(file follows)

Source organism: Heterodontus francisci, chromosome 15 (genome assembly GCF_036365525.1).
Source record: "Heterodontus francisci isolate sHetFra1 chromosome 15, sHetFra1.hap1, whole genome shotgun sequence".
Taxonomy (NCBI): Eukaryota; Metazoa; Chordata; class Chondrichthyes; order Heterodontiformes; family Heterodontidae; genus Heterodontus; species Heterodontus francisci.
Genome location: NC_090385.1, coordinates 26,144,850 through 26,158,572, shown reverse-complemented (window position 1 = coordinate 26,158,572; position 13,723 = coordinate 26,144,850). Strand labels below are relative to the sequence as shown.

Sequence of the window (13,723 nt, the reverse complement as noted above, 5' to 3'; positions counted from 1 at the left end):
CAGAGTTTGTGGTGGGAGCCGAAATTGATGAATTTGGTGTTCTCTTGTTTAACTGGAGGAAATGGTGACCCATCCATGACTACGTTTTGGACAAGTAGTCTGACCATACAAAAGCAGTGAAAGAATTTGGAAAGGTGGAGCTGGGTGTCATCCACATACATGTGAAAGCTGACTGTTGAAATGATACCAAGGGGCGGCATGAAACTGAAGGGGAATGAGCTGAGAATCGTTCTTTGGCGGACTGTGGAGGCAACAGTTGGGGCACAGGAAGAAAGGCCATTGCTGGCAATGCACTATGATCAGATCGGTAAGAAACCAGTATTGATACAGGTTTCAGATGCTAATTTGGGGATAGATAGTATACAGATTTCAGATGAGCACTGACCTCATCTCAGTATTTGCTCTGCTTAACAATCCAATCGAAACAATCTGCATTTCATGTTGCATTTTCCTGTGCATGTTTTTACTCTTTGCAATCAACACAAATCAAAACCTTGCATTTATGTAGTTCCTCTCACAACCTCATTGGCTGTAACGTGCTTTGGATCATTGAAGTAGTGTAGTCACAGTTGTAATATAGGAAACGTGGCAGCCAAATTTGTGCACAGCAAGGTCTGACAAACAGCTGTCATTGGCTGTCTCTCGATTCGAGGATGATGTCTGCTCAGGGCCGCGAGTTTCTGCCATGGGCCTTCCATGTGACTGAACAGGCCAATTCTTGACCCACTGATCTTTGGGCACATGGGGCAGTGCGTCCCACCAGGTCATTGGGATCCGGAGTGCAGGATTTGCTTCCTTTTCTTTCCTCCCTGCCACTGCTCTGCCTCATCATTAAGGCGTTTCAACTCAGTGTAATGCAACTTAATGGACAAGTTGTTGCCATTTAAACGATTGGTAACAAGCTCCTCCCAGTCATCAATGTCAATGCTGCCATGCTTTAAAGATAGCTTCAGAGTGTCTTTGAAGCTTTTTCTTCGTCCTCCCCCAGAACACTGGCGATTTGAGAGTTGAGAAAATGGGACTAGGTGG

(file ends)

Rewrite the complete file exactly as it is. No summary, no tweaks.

Source organism: Heterodontus francisci, chromosome 15 (genome assembly GCF_036365525.1).
Source record: "Heterodontus francisci isolate sHetFra1 chromosome 15, sHetFra1.hap1, whole genome shotgun sequence".
Taxonomy (NCBI): Eukaryota; Metazoa; Chordata; class Chondrichthyes; order Heterodontiformes; family Heterodontidae; genus Heterodontus; species Heterodontus francisci.
Genome location: NC_090385.1, coordinates 26,144,850 through 26,158,572, shown reverse-complemented (window position 1 = coordinate 26,158,572; position 13,723 = coordinate 26,144,850). Strand labels below are relative to the sequence as shown.

Sequence of the window (13,723 nt, the reverse complement as noted above, 5' to 3'; positions counted from 1 at the left end):
CAGAGTTTGTGGTGGGAGCCGAAATTGATGAATTTGGTGTTCTCTTGTTTAACTGGAGGAAATGGTGACCCATCCATGACTACGTTTTGGACAAGTAGTCTGACCATACAAAAGCAGTGAAAGAATTTGGAAAGGTGGAGCTGGGTGTCATCCACATACATGTGAAAGCTGACTGTTGAAATGATACCAAGGGGCGGCATGAAACTGAAGGGGAATGAGCTGAGAATCGTTCTTTGGCGGACTGTGGAGGCAACAGTTGGGGCACAGGAAGAAAGGCCATTGCTGGCAATGCACTATGATCAGATCGGTAAGAAACCAGTATTGATACAGGTTTCAGATGCTAATTTGGGGATAGATAGTATACAGATTTCAGATGAGCACTGACCTCATCTCAGTATTTGCTCTGCTTAACAATCCAATCGAAACAATCTGCATTTCATGTTGCATTTTCCTGTGCATGTTTTTACTCTTTGCAATCAACACAAATCAAAACCTTGCATTTATGTAGTTCCTCTCACAACCTCATTGGCTGTAACGTGCTTTGGATCATTGAAGTAGTGTAGTCACAGTTGTAATATAGGAAACGTGGCAGCCAAATTTGTGCACAGCAAGGTCTGACAAACAGCTGTCATTGGCTGTCTCTCGATTCGAGGATGATGTCTGCTCAGGGCCGCGAGTTTCTGCCATGGGCCTTCCATGTGACTGAACAGGCCAATTCTTGACCCACTGATCTTTGGGCACATGGGGCAGTGCGTCCCACCAGGTCATTGGGATCCGGAGTGCAGGATTTGCTTCCTTTTCTTTCCTCCCTGCCACTGCTCTGCCTCATCATTAAGGCGTTTCAACTCAGTGTAATGCAACTTAATGGACAAGTTGTTGCCATTTAAACGATTGGTAACAAGCTCCTCCCAGTCATCAATGTCAATGCTGCCATGCTTTAAAGATAGCTTCAGAGTGTCTTTGAAGCTTTTTCTTCGTCCTCCCCCAGAACACTGGCGATTTGAGAGTTGAGAAAATGGGACTAGGTGG